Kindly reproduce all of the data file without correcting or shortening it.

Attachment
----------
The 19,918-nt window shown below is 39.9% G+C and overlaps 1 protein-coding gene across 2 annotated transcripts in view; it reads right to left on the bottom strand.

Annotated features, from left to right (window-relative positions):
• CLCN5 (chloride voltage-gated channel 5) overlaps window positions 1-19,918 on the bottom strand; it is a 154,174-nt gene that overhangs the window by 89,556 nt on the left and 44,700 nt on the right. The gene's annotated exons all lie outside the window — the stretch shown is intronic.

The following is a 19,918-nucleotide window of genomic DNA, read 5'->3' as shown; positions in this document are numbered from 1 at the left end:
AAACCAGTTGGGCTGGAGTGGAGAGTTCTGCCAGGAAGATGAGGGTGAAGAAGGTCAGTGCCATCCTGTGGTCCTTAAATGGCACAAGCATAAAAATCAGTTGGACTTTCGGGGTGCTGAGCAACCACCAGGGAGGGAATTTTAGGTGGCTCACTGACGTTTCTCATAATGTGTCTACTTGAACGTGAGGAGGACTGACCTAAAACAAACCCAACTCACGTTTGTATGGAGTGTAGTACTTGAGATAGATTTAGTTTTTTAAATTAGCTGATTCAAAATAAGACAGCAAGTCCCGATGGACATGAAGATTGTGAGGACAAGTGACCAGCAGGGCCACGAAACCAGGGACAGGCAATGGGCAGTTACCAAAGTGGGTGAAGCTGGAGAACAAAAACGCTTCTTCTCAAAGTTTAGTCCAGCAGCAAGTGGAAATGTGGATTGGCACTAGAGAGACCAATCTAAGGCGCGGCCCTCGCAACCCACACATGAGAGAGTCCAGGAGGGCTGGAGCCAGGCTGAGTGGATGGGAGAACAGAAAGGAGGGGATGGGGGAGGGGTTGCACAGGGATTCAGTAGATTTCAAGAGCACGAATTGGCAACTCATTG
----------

The 19,918-nt window shown below is 39.9% G+C and overlaps 1 protein-coding gene across 2 annotated transcripts in view; it reads right to left on the bottom strand.

Annotated features, from left to right (window-relative positions):
• CLCN5 (chloride voltage-gated channel 5) overlaps window positions 1-19,918 on the bottom strand; it is a 154,174-nt gene that overhangs the window by 89,556 nt on the left and 44,700 nt on the right. The gene's annotated exons all lie outside the window — the stretch shown is intronic.

The following is a 19,918-nucleotide window of genomic DNA, read 5'->3' as shown; positions in this document are numbered from 1 at the left end:
AAACCAGTTGGGCTGGAGTGGAGAGTTCTGCCAGGAAGATGAGGGTGAAGAAGGTCAGTGCCATCCTGTGGTCCTTAAATGGCACAAGCATAAAAATCAGTTGGACTTTCGGGGTGCTGAGCAACCACCAGGGAGGGAATTTTAGGTGGCTCACTGACGTTTCTCATAATGTGTCTACTTGAACGTGAGGAGGACTGACCTAAAACAAACCCAACTCACGTTTGTATGGAGTGTAGTACTTGAGATAGATTTAGTTTTTTAAATTAGCTGATTCAAAATAAGACAGCAAGTCCCGATGGACATGAAGATTGTGAGGACAAGTGACCAGCAGGGCCACGAAACCAGGGACAGGCAATGGGCAGTTACCAAAGTGGGTGAAGCTGGAGAACAAAAACGCTTCTTCTCAAAGTTTAGTCCAGCAGCAAGTGGAAATGTGGATTGGCACTAGAGAGACCAATCTAAGGCGCGGCCCTCGCAACCCACACATGAGAGAGTCCAGGAGGGCTGGAGCCAGGCTGAGTGGATGGGAGAACAGAAAGGAGGGGATGGGGGAGGGGTTGCACAGGGATTCAGTAGATTTCAAGAGCACGAATTGGCAACTCATTG